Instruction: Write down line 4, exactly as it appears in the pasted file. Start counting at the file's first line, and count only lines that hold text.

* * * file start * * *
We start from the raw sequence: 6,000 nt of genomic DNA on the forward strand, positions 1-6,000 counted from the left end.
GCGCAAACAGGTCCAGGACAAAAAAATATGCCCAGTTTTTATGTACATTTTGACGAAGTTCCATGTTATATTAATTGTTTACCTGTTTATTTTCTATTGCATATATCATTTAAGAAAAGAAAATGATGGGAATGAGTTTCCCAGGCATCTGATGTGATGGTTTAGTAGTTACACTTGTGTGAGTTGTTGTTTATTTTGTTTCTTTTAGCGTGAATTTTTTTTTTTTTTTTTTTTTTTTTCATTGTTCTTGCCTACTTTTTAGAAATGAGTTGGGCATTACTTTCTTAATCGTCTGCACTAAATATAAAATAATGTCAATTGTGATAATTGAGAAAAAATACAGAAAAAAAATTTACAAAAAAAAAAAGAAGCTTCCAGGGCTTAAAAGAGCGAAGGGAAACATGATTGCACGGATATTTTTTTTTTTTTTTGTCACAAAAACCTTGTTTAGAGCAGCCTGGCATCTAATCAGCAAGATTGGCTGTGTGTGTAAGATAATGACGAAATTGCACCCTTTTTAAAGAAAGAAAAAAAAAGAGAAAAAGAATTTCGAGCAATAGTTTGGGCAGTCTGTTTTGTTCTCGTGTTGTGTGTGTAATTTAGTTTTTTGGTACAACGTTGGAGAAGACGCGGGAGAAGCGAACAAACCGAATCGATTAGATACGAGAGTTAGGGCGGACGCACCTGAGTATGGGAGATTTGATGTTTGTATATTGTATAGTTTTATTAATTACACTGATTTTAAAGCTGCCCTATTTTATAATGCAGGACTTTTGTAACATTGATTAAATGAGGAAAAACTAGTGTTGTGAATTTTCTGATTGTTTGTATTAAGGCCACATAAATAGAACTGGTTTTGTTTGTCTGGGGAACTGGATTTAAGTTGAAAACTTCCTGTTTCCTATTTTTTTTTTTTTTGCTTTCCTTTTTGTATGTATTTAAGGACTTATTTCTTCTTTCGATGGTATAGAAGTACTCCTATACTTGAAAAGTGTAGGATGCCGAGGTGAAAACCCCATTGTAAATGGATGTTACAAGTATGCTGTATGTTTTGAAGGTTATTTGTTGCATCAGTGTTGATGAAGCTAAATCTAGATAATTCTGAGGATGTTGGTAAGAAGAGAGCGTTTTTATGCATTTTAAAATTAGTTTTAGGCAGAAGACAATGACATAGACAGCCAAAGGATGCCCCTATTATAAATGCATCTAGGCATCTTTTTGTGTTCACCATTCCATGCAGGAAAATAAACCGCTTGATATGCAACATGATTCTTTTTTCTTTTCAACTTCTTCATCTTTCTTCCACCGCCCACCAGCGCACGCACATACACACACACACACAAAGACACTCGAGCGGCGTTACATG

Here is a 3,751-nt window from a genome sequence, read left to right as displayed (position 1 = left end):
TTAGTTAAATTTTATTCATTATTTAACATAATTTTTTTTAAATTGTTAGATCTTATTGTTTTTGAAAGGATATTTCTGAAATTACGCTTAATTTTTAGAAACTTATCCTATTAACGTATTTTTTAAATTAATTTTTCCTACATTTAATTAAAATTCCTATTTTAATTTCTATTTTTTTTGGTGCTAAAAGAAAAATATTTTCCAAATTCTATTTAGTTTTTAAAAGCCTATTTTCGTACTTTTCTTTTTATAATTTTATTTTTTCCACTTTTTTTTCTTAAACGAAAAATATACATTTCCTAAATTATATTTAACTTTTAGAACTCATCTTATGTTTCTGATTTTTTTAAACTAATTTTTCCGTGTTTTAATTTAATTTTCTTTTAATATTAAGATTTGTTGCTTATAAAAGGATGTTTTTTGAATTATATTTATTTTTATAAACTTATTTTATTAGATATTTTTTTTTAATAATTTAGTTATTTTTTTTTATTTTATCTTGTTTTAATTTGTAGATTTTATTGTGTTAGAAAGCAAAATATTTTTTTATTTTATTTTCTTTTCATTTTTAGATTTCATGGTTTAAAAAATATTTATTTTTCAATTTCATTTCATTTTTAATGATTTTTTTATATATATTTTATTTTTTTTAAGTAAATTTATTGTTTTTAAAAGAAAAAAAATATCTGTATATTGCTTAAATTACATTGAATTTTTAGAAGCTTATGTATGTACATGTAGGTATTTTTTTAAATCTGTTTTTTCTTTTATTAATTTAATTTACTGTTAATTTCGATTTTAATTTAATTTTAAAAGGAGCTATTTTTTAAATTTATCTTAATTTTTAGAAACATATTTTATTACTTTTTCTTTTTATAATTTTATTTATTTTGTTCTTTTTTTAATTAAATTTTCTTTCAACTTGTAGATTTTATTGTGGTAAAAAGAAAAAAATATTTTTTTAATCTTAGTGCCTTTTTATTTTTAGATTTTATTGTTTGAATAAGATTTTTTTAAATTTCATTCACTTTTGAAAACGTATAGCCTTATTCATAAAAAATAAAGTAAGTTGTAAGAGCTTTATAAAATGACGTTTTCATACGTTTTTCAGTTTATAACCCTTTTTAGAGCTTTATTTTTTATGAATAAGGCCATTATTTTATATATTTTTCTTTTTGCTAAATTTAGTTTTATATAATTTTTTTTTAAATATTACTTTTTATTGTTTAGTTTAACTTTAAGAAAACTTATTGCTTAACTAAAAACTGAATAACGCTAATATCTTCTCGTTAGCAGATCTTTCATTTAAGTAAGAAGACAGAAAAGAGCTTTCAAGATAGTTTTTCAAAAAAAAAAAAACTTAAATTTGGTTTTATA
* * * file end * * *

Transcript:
TTAGTTAAATTTTATTCATTATTTAACATAATTTTTTTTAAATTGTTAGATCTTATTGTTTTTGAAAGGATATTTCTGAAATTACGCTTAATTTTTAGAAACTTATCCTATTAACGTATTTTTTAAATTAATTTTTCCTACATTTAATTAAAATTCCTATTTTAATTTCTATTTTTTTTGGTGCTAAAAGAAAAATATTTTCCAAATTCTATTTAGTTTTTAAAAGCCTATTTTCGTACTTTTCTTTTTATAATTTTATTTTTTCCACTTTTTTTTCTTAAACGAAAAATATACATTTCCTAAATTATATTTAACTTTTAGAACTCATCTTATGTTTCTGATTTTTTTAAACTAATTTTTCCGTGTTTTAATTTAATTTTCTTTTAATATTAAGATTTGTTGCTTATAAAAGGATGTTTTTTGAATTATATTTATTTTTATAAACTTATTTTATTAGATATTTTTTTTTAATAATTTAGTTATTTTTTTTTATTTTATCTTGTTTTAATTTGTAGATTTTATTGTGTTAGAAAGCAAAATATTTTTTTATTTTATTTTCTTTTCATTTTTAGATTTCATGGTTTAAAAAATATTTATTTTTCAATTTCATTTCATTTTTAATGATTTTTTTATATATATTTTATTTTTTTTAAGTAAATTTATTGTTTTTAAAAGAAAAAAAATATCTGTATATTGCTTAAATTACATTGAATTTTTAGAAGCTTATGTATGTACATGTAGGTATTTTTTTAAATCTGTTTTTTCTTTTATTAATTTAATTTACTGTTAATTTCGATTTTAATTTAATTTTAAAAGGAGCTATTTTTTAAATTTATCTTAATTTTTAGAAACATATTTTATTACTTTTTCTTTTTATAATTTTATTTATTTTGTTCTTTTTTTAATTAAATTTTCTTTCAACTTGTAGATTTTATTGTGGTAAAAAGAAAAAAATATTTTTTTAATCTTAGTGCCTTTTTATTTTTAGATTTTATTGTTTGAATAAGATTTTTTTAAATTTCATTCACTTTTGAAAACGTATAGCCTTATTCATAAAAAATAAAGTAAGTTGTAAGAGCTTTATAAAATGACGTTTTCATACGTTTTTCAGTTTATAACCCTTTTTAGAGCTTTATTTTTTATGAATAAGGCCATTATTTTATATATTTTTCTTTTTGCTAAATTTAGTTTTATATAATTTTTTTTTAAATATTACTTTTTATTGTTTAGTTTAACTTTAAGAAAACTTATTGCTTAACTAAAAACTGAATAACGCTAATATCTTCTCGTTAGCAGATCTTTCATTTAAGTAAGAAGACAGAAAAGAGCTTTCAAGATAGTTTTTCAAAAAAAAAAAAACTTAAATTTGGTTTTATA